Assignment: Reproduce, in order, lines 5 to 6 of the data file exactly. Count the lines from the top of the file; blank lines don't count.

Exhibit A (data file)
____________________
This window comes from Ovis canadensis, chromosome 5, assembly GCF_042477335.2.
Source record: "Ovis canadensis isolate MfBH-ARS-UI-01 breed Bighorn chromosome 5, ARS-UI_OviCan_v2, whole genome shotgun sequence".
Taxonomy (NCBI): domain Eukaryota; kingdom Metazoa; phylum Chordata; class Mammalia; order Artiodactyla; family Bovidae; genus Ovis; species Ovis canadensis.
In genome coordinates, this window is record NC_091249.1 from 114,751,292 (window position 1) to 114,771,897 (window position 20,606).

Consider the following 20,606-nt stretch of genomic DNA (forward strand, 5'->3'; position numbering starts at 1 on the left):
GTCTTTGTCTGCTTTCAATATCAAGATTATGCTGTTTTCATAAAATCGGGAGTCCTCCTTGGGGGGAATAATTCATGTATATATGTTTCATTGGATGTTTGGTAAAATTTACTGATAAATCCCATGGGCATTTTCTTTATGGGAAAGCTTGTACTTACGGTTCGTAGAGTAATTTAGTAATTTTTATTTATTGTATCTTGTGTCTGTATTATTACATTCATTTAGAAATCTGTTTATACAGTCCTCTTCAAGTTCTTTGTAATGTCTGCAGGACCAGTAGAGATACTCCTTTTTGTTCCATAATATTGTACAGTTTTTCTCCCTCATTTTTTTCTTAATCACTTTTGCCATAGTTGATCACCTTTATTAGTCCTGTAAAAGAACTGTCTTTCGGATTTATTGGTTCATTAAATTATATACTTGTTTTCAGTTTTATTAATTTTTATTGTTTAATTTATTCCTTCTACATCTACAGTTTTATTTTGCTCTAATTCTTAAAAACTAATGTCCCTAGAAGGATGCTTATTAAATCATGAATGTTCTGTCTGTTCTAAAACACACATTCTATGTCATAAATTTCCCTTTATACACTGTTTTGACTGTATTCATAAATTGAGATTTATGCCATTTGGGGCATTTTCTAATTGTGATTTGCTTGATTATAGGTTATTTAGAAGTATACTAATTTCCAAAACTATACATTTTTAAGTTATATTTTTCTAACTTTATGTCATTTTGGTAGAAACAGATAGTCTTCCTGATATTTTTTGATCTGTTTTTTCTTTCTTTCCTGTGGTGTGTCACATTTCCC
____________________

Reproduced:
Consider the following 20,606-nt stretch of genomic DNA (forward strand, 5'->3'; position numbering starts at 1 on the left):
GTCTTTGTCTGCTTTCAATATCAAGATTATGCTGTTTTCATAAAATCGGGAGTCCTCCTTGGGGGGAATAATTCATGTATATATGTTTCATTGGATGTTTGGTAAAATTTACTGATAAATCCCATGGGCATTTTCTTTATGGGAAAGCTTGTACTTACGGTTCGTAGAGTAATTTAGTAATTTTTATTTATTGTATCTTGTGTCTGTATTATTACATTCATTTAGAAATCTGTTTATACAGTCCTCTTCAAGTTCTTTGTAATGTCTGCAGGACCAGTAGAGATACTCCTTTTTGTTCCATAATATTGTACAGTTTTTCTCCCTCATTTTTTTCTTAATCACTTTTGCCATAGTTGATCACCTTTATTAGTCCTGTAAAAGAACTGTCTTTCGGATTTATTGGTTCATTAAATTATATACTTGTTTTCAGTTTTATTAATTTTTATTGTTTAATTTATTCCTTCTACATCTACAGTTTTATTTTGCTCTAATTCTTAAAAACTAATGTCCCTAGAAGGATGCTTATTAAATCATGAATGTTCTGTCTGTTCTAAAACACACATTCTATGTCATAAATTTCCCTTTATACACTGTTTTGACTGTATTCATAAATTGAGATTTATGCCATTTGGGGCATTTTCTAATTGTGATTTGCTTGATTATAGGTTATTTAGAAGTATACTAATTTCCAAAACTATACATTTTTAAGTTATATTTTTCTAACTTTATGTCATTTTGGTAGAAACAGATAGTCTTCCTGATATTTTTTGATCTGTTTTTTCTTTCTTTCCTGTGGTGTGTCACATTTCCC